You get to meet with peers who have a similar background and goals. Which is fantastic because when you're in a grantwriting course that's provided by a conference that you're at, or just by your university, you get a lot of diversity. And perhaps the things that they're pandering to aren't the things that are going to help you in your clinical focus.
We also get these really great mentors that have this fantastic experience. But not just that, they really want to help us.
One of the lessons that I learned is that yes, grants are hard. They have to be clear, they have to be concise, they have to be grounded and interesting.
They have to be original, but they can't be outlandish or overly ambitious.
They have to be cutting edge, but they also have to be established. You have to show that this procedure is established and that you can do it.
You have to match the PI with the funding mechanism. You have to match your grant with the funding mechanism. These are just a few of the funding mechanisms -- the R, the F, the K, the P -- there's all these letters and numbers, and this is just for NIH. You also have to tailor the structure and the content to whatever agency you're going to, whether it's NIH, or NSF, or some foundation.
But grants are not impossible. And this was one of the really great lessons that I learned. Practice makes perfect. You just have to keep doing it. You have to make it a habit. You have to practice.
And there's a method to the madness. You learn this method at Lessons for Success.
You need to make contacts. There are certain people you start to communicate with that will help make your life easier when you're doing that grantwriting process. The program officer, your own department head in your college, your grant coordinator in the university. Definitely take advantage of your mentors and your colleagues. And your colleagues are all at different stages of their career, and they can give you perspectives at those different stages.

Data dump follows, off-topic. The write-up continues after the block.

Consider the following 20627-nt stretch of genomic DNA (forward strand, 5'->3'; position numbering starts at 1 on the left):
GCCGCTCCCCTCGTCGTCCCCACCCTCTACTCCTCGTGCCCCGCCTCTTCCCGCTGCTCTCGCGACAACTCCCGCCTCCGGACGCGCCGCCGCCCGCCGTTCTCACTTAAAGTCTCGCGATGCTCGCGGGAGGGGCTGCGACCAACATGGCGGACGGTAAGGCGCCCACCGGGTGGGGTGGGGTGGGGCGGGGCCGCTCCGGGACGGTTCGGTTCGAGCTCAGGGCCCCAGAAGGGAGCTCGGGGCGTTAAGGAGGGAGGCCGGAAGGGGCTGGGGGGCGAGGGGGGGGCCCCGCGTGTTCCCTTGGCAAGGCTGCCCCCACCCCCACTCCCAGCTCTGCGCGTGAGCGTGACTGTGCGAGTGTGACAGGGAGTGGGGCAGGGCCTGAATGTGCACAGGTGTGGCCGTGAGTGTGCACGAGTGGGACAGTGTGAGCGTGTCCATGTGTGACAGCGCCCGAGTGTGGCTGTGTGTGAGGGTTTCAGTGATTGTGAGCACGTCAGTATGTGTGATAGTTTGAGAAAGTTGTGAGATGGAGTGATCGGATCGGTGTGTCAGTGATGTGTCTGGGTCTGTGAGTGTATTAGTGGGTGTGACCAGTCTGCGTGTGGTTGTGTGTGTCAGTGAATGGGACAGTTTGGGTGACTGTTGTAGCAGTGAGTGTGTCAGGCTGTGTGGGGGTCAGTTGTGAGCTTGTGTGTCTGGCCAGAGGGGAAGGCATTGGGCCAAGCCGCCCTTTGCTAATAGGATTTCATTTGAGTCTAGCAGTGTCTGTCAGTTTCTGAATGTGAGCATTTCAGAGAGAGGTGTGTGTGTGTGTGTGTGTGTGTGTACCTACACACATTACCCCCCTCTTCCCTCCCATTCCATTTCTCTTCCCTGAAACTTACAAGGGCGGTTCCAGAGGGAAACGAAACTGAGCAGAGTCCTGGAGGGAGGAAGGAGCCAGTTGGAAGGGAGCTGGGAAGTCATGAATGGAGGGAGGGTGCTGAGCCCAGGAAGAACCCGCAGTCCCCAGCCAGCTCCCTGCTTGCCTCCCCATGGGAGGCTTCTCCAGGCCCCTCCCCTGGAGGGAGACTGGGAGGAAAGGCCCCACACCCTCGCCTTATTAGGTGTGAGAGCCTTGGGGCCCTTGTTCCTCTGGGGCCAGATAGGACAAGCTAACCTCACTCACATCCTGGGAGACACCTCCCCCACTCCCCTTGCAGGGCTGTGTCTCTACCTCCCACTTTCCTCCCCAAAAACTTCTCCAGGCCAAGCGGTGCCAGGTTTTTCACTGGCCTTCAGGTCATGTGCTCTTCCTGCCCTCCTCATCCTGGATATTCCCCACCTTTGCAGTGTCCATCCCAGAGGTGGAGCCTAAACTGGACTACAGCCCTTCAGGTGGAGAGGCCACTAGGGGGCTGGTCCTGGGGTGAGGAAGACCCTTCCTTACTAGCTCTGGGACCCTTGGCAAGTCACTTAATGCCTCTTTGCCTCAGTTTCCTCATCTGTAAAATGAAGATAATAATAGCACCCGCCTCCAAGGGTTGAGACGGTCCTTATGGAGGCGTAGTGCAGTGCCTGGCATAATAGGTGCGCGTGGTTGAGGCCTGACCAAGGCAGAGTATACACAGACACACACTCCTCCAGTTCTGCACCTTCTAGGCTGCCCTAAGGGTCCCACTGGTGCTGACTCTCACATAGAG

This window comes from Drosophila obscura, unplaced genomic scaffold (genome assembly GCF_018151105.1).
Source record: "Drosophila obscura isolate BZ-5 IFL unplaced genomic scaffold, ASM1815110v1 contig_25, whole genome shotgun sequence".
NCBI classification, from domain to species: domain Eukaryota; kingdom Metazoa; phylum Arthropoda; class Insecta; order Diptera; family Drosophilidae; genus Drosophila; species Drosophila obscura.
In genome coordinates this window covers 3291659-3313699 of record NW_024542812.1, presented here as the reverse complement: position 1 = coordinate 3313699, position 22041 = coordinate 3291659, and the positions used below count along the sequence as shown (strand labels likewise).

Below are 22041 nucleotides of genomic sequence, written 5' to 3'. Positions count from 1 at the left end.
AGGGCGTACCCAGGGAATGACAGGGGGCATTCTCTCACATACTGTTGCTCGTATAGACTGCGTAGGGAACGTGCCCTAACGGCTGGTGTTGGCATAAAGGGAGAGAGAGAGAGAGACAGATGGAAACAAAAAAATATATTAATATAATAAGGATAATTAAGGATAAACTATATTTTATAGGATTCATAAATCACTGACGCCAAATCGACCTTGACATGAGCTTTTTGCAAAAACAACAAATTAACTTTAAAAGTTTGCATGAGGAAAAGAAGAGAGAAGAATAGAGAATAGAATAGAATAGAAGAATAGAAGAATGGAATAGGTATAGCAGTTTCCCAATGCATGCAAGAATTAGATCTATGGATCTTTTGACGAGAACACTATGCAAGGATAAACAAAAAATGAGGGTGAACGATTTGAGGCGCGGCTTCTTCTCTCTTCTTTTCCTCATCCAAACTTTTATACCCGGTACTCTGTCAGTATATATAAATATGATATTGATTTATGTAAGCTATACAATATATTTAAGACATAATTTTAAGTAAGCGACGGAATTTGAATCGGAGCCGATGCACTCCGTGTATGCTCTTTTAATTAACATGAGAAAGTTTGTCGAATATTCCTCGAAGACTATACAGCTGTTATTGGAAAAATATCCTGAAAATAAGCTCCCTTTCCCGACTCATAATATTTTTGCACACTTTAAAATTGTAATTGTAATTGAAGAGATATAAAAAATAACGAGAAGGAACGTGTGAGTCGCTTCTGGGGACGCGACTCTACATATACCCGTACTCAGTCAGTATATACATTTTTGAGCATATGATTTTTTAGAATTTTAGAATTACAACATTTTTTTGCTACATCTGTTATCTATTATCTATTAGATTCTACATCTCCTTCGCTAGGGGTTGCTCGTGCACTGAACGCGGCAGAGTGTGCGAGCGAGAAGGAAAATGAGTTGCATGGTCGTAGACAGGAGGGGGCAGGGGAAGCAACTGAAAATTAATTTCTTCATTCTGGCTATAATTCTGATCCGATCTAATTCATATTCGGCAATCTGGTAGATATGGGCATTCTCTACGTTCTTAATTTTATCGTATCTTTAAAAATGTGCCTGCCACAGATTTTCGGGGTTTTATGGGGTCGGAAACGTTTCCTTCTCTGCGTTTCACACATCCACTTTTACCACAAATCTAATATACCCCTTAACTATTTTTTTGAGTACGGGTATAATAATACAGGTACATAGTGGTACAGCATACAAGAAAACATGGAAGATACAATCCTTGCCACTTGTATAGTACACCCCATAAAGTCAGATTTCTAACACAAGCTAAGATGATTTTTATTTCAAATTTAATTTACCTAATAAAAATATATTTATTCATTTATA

The Aftermath... Post-Lessons for Success
So, what have I done since I came to Lessons for Success?
I got hired at Penn State, which I'm really happy about. Having the F31 was really a gold star on my CV. They really liked that. The fact that I had to beef up my publications in order to get the F31 was also very helpful for when I was interviewing for positions.
Before I actually started, I wanted to get a jump on things. I applied for a New Century Scholars grant in the summer before I started. And I got it. It was a fantastic jump-start. It was something that my department head just loved, he was so excited about it. And it's really helping me to start off with a bang and start collecting data right away.
I also applied for the Multicultural Activities grant program. I didn't get this one. But again, our failures are what help us to learn.
Now, I'm actually working -- I just submitted an internal grant to the social science research institute. And I am a co-PI on an internal grant for a clinical and translational science institute. So, I'm keeping these small grants going until I can start applying to big grants. We'll see, cross your fingers, that I can get these internal grants.
I am actually writing another Multicultural Grant, I'm learning from my mistakes, hopefully. And we'll see how that pans out. I'm also applying for an AARC award in the next week or so.
I have a plan to submit an R03 in October. And I have some ideas for submitting a K grant and for submitting and R21 grant. I don't have deadlines for those yet -- I want to see how they solidify first, because I know this is a long process.
But my goal is to have one submission per cycle. I'm trying to just make it a habit to keep writing grants.
Strategies
So what are some of the strategies that I've learned and that I try to follow?

Communication

Communication

Communication

×
Communication is very important.
Tell people what you're working on, and tell people what you're thinking of working on. This will help to get potential collaborators, potential funding mechanisms. It'll help you rein in or expand your ideas. I can't tell you how many times I've just been casually talking to somebody at the university, not in my department, and all of a sudden we're making these big plans to start collaborating on something. It almost gives you too much to do. But I've also had people say, "Oh, you know what.." The two internal grants was an example of me talking to people just saying what I was thinking of working on and them saying, "Oh, there's this internal grant from the SSRI, it's perfect of what you're looking at. Why don't you apply for that?"